Monday, December 19, 2016

Oh, Ink. We Hardly Knew Ye

Ink
31. October 1997 - 16. December 2016
Ink cried constantly late Thursday afternoon and all night. I wasn't sure what his problem was. He wanted to go out into the sun room, but the temperatures were too cold so I wouldn't let him out. He kept looking at his water bowl. The Eldest had recently bought him some Breath Fresh and added some to his water. Cats are finicky and I thought maybe, he wasn't happy with the new taste. I put a clean bowl of fresh water, but he'd have no part of it. Before I went to bed, I cleaned the litter box.

During the middle of the night, he came into the bedroom and jumped from bed to dresser. Usuallly his signal for play time or attention. Himself thought maybe he was looking for the Breath Fresh water. So I got up and put a clean bowl of water with the Breath Fresh next to the plain bowl of water. The crying and jumping with a few minutes of cuddles in between continued through the night.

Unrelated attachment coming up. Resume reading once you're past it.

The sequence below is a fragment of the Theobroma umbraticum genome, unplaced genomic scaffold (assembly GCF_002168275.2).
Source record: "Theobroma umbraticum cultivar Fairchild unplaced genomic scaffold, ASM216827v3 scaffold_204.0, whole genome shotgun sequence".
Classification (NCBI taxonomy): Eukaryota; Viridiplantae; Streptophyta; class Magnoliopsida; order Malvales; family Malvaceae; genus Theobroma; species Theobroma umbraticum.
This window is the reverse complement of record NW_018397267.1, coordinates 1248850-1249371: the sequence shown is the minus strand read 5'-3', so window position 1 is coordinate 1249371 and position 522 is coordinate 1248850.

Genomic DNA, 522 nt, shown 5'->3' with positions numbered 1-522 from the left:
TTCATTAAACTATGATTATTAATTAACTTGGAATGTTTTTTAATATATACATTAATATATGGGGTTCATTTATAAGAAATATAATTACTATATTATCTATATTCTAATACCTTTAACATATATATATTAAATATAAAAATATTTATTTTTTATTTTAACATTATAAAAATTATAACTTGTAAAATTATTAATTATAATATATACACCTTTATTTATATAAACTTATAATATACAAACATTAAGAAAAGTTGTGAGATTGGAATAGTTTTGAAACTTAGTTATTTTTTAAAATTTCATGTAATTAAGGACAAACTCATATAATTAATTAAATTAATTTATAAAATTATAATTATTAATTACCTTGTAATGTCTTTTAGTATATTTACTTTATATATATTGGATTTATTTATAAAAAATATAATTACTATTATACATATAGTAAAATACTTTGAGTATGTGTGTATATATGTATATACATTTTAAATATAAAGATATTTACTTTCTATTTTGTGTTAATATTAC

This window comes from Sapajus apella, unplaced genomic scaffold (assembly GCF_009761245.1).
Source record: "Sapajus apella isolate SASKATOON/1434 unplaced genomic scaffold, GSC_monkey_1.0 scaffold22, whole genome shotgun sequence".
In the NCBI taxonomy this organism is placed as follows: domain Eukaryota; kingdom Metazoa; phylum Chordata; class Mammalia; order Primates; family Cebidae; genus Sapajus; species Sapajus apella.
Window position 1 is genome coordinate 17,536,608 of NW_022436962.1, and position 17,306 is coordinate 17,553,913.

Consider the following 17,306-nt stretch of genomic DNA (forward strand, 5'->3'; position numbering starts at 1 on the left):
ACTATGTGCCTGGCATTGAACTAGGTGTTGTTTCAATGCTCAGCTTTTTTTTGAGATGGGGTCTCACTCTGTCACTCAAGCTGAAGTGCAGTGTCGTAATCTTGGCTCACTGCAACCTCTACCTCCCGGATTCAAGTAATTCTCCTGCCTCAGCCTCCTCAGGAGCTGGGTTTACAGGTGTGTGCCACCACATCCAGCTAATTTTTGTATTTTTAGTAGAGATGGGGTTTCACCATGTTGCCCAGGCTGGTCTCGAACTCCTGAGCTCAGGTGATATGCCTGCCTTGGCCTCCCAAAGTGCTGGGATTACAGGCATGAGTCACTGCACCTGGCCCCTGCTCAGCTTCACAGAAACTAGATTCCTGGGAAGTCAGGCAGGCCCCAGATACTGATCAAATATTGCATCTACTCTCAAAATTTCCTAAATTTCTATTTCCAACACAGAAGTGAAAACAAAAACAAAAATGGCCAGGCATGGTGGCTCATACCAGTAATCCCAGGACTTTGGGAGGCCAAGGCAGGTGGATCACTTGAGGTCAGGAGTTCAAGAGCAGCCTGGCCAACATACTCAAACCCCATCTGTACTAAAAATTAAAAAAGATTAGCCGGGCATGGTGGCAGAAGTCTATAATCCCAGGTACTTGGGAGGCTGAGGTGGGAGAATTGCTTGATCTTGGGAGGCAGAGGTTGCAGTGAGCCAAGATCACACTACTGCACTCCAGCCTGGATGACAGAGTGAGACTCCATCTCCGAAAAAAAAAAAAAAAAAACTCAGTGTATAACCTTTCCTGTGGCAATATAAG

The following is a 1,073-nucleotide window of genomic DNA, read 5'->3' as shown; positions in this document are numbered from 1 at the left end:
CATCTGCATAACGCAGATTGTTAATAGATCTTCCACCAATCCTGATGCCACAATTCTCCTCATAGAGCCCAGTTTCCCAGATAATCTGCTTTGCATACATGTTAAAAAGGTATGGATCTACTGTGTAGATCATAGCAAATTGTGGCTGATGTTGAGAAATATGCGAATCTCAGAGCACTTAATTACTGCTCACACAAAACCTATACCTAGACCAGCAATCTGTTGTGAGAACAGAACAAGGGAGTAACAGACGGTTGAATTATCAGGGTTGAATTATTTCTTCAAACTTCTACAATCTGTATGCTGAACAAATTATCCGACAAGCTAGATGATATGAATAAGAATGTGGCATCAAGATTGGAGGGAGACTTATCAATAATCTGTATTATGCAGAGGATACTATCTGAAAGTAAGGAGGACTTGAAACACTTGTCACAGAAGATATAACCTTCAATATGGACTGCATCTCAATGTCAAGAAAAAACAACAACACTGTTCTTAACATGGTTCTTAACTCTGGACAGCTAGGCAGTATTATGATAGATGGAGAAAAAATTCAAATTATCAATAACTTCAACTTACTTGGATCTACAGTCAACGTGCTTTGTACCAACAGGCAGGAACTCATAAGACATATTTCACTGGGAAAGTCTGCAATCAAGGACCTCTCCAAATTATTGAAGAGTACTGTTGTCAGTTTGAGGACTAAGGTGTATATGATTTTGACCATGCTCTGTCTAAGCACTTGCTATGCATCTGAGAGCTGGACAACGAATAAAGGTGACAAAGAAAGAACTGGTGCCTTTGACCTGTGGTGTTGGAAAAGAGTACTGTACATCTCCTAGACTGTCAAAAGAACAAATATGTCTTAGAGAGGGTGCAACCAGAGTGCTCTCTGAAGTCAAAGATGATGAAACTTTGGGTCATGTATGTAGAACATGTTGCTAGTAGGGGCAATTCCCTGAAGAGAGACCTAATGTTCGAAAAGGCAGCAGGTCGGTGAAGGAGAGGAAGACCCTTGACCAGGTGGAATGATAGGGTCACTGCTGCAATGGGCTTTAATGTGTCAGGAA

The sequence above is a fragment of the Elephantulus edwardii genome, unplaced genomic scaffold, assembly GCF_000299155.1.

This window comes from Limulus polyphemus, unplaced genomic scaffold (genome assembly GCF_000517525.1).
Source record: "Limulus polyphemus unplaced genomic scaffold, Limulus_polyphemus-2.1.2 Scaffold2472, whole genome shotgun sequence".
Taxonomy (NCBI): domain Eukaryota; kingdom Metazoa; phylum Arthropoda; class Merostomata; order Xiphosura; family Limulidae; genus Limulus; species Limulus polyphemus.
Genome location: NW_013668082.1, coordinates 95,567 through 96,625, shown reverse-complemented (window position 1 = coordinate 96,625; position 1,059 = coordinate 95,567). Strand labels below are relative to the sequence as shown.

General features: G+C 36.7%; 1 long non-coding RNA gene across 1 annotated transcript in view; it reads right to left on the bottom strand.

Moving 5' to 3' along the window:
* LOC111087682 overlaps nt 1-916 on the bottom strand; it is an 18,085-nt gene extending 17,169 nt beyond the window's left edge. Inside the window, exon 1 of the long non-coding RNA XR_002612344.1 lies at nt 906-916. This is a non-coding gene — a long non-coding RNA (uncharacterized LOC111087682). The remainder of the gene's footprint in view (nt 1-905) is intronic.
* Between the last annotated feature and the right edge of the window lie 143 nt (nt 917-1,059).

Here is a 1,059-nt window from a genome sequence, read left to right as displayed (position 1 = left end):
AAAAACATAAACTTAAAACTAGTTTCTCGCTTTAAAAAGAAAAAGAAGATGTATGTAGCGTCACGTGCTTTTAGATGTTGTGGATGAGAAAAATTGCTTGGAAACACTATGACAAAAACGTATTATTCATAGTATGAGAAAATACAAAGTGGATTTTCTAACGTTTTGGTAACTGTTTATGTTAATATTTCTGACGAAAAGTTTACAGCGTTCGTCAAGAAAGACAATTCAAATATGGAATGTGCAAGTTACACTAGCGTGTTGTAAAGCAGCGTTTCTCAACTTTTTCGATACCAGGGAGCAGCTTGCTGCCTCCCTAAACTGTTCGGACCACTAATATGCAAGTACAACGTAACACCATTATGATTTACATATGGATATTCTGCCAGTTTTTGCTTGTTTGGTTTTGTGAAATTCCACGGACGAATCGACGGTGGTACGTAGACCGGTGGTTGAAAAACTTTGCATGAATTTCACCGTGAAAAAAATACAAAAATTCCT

Friday morning,his litter box had been used, but not the usual amount. I suspected maybe a UTI. Crying and looking at water sources (toilet, sink, water dish) continued, but he wouldn't drink. He wasn't eating his kibble, either. When we first got him, he was so tiny (the runt of his litter), his jaws weren't strong enough to crunch the kitty kibble. So for the first two weeks or so we had him, I cooked him oatmeal or scrambled an egg. I thought I could entice him to eat so I made him some scrambled egg. He took a very small nibble. Woudn't drink his water.

He calmed for a little bit while being held. Still wanted to go out to the sun room, but the temperatures were even colder than they were the day before. I did carry him out to the front porch, and he briefly was entertained by trying to paw the ribbons on the outside lights as they blew back and forth across the storm door. Inside again, he sat in the front window for a bit and chattered at the birds at the front feeder.